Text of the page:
Although he makes a point not to root for the Dodgers on-air, Scully admits that as a young broadcaster he got emotionally invested, particularly since he was similar in age to, and friends with, many of the players. For that reason, he remembers the 1955 World Series fondly. "Ladies and gentlemen, the Brooklyn Dodgers are champions of the world," he said, and then he went silent, letting the roar of the crowd tell the story, a move that would become his trademark.
"The truth is," he later admitted, "I was so overwhelmed by it all that if I had said another word, I think I would have cried."
When the Dodgers moved west in 1958, Scully moved with them, and it was in the '60s that he became a cultural touchstone. Never before had baseball been played in a city as geographically spread out as Los Angeles or in a stadium as large as the 93,000-seat L.A. Coliseum. Thousands brought transistor radios to the ballpark to hear him describe the faraway action, and millions more in cars made him a staple of their commute home.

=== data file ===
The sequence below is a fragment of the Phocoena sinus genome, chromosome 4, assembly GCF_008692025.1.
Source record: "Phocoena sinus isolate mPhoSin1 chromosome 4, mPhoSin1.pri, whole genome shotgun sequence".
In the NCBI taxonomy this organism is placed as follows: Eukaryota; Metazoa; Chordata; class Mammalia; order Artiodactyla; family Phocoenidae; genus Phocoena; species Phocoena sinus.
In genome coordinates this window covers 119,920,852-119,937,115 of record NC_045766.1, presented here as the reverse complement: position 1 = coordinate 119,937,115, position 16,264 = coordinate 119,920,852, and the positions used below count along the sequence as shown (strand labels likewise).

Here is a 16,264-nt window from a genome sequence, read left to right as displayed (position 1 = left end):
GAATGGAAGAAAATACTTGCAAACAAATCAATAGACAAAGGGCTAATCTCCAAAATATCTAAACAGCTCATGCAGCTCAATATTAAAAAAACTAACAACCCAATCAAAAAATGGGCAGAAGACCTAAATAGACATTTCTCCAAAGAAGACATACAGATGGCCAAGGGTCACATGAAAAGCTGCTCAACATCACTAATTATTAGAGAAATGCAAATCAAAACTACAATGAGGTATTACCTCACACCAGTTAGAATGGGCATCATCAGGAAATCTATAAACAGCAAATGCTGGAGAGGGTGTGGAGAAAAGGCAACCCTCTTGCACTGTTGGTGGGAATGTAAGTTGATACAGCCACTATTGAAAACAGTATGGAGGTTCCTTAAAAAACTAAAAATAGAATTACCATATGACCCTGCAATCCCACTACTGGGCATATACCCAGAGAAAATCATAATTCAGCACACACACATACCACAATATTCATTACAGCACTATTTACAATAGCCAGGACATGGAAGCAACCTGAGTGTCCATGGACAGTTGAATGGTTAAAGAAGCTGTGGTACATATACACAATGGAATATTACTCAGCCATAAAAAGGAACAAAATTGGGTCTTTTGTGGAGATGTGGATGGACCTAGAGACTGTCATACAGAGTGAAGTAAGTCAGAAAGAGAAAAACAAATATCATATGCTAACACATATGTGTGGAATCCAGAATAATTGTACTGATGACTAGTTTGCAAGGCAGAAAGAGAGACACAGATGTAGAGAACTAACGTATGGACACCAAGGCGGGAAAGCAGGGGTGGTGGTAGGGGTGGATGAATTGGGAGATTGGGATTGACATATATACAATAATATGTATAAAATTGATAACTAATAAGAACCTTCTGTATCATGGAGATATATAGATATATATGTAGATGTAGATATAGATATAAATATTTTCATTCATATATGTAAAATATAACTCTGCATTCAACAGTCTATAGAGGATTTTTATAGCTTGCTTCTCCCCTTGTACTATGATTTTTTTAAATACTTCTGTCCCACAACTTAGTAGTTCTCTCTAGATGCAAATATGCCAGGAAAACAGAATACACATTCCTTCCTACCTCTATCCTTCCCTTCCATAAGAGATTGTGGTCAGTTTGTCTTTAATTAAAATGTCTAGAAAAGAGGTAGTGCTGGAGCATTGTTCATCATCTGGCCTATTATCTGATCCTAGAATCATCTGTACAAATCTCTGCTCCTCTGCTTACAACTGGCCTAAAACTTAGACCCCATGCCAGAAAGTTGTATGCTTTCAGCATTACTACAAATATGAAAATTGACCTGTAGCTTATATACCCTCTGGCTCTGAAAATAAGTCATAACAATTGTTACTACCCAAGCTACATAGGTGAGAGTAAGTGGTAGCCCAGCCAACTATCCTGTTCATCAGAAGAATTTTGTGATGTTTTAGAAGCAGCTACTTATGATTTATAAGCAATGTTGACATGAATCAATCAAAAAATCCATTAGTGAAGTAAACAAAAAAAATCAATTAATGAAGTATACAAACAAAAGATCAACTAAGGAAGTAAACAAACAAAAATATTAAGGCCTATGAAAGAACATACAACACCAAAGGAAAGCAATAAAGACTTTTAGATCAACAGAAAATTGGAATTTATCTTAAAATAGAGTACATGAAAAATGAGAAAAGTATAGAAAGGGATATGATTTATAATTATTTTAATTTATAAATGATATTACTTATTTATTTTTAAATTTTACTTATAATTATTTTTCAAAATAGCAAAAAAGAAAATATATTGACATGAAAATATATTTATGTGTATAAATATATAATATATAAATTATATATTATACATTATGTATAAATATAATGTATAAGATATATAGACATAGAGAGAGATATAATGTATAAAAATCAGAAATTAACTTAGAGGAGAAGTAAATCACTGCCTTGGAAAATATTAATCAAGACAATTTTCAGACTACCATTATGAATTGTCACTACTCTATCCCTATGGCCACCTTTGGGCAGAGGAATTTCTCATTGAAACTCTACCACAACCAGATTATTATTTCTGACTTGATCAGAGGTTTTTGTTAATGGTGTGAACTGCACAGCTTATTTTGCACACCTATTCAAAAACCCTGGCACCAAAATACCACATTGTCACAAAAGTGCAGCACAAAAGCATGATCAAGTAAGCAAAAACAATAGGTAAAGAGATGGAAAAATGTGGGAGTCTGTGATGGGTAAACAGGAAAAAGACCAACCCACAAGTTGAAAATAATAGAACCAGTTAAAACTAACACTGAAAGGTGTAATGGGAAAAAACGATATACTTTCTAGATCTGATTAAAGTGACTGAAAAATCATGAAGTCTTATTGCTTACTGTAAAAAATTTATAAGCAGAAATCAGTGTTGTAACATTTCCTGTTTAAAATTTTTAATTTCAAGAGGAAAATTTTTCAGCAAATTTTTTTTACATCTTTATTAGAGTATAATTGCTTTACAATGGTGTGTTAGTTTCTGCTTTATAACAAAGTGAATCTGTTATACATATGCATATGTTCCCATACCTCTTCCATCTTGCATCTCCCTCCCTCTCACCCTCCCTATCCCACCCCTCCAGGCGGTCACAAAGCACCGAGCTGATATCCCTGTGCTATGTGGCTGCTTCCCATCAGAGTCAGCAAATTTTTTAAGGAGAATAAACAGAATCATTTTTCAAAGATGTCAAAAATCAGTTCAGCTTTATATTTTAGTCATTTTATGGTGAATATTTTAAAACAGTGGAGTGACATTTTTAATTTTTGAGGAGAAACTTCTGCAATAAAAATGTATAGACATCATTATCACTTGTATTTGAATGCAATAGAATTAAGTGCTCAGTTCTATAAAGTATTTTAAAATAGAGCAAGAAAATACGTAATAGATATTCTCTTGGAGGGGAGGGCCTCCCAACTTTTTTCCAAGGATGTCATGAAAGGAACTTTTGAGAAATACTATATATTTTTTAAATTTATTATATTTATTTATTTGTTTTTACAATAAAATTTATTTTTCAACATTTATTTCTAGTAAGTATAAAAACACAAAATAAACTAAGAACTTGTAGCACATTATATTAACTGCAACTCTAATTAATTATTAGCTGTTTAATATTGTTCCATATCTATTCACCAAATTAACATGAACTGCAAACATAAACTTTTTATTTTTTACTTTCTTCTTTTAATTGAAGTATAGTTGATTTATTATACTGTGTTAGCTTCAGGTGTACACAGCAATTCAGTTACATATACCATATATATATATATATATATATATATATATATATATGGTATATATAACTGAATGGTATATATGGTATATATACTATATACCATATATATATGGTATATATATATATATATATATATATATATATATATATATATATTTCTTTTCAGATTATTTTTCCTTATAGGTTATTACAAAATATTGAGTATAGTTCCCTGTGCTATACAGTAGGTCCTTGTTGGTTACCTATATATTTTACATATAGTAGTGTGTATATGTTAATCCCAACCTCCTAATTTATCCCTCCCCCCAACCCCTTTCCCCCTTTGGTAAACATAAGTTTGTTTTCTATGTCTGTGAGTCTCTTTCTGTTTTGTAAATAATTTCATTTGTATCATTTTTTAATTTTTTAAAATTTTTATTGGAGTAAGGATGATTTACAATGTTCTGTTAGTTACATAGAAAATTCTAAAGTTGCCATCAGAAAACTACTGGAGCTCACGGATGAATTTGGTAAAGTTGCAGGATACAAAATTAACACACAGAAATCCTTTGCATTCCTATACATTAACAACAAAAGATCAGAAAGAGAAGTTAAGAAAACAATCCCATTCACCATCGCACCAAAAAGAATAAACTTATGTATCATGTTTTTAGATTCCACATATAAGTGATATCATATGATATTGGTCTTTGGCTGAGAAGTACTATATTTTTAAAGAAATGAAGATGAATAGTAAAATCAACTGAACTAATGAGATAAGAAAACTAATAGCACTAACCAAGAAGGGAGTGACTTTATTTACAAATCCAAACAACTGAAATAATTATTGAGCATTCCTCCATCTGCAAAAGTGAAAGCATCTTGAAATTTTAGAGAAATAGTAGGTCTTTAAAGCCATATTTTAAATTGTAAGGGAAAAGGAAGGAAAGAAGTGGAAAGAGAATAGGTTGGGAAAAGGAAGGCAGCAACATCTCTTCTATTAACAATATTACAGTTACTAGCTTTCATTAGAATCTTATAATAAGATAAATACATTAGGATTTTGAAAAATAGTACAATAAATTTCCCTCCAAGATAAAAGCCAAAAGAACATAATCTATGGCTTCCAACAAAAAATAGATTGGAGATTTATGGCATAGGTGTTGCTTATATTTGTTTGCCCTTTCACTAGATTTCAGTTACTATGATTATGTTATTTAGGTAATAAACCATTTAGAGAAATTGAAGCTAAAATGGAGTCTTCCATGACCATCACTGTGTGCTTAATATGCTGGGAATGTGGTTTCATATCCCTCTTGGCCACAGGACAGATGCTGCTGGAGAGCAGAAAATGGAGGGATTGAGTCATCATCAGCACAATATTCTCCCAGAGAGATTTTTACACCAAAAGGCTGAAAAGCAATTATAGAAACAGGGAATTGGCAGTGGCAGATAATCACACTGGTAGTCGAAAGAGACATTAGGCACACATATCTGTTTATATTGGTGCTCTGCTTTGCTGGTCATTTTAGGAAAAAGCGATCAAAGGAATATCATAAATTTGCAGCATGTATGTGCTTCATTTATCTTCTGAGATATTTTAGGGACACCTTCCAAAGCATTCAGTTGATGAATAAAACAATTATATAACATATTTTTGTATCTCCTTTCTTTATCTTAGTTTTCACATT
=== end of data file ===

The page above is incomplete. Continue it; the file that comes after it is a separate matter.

In the 1970s and '80s, Scully branched out into national TV for jewel events like the World Series and The Masters. In 1982, he called one of the most famous NFL plays of all time: "The Catch" by Dwight Clark, which sent the San Francisco 49ers to the Super Bowl. Four years later, back in New York, he described one of baseball's timeless moments -- Game 6 of the World Series -- exclaiming, "It gets through Buckner! Here comes Knight, and the Mets win it!"
Most of America also heard Scully's voice during the most memorable sports moment in L.A. history: Kirk Gibson's home run off Dennis Eckersley in the '88 World Series. In fact, it was Scully who indirectly motivated the injured Gibson to get off the trainer's table and pinch-hit in the ninth inning of Game 1.
"In the eighth, he said something like, 'It appears Kirk Gibson won't be available tonight,' Gibson recalled, "And I just said, 'My ass.'"